Today’s report, AAV5–Factor VIII Gene Transfer in Severe Hemophilia A, in the New England Journal of Medicine offers the prospect of people with severe Haemophilia A taking a single injection and achieving clotting factor levels of mild or moderate patients. This could mean huge reductions in use of clotting factor replacement products.
Dan Farthing-Sykes, CEO of Haemophilia Scotland responded saying,
These results are a huge achievement and offer someone born with Haemophilia today the prospect of a life without regular infusions. I am struck by the bravery of all of those who have volunteered to be part of this and similar gene therapy trials. Without their courage the amazing results achieved in studies like this would not be possible. Our thanks and congratulations go to everyone involved in this important work.
Many Haemophilia Scotland members will be excited by the prospect of a step-change in treatment. However, as with all new medicines, they will want to see these results repeated in larger studies and be assured that the treatment is as safe as possible, as well as being free from harmful side effects.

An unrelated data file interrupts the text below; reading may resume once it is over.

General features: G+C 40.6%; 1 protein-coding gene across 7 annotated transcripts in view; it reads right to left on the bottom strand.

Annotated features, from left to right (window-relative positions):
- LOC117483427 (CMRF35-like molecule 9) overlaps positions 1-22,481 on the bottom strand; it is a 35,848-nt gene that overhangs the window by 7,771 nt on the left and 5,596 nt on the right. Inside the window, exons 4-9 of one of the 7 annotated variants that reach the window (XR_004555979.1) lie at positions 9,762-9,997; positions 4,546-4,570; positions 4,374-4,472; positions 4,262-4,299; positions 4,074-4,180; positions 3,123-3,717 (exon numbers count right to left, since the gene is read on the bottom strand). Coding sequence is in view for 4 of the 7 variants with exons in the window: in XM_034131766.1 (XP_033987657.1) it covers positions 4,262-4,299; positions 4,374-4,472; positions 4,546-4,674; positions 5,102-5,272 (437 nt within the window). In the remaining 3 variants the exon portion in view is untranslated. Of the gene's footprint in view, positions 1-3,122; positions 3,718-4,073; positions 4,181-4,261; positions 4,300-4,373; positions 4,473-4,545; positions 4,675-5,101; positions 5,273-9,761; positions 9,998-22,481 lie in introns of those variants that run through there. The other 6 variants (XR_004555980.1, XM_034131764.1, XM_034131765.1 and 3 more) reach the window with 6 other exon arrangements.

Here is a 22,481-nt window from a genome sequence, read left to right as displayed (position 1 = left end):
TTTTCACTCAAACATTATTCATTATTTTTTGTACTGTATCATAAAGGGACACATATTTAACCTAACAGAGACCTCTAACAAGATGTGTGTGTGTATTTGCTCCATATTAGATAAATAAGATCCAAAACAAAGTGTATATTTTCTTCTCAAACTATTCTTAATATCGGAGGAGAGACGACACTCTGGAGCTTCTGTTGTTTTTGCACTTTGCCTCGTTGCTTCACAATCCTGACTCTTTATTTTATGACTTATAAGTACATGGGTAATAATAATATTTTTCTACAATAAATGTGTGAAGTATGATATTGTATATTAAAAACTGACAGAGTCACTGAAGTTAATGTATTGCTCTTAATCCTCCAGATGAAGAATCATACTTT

This breakthrough will require clinicians, patients, and Governments to work together to make sure patients are able to benefit fully. We will need to know if the therapy will continue working for the rest of a patient’s life. What levels of standard treatment might still be needed to keep all patients bleed-free or to respond to trauma? Gene therapy might also require new and innovative funding models to make sure that all the patients who might benefit are able to access it.
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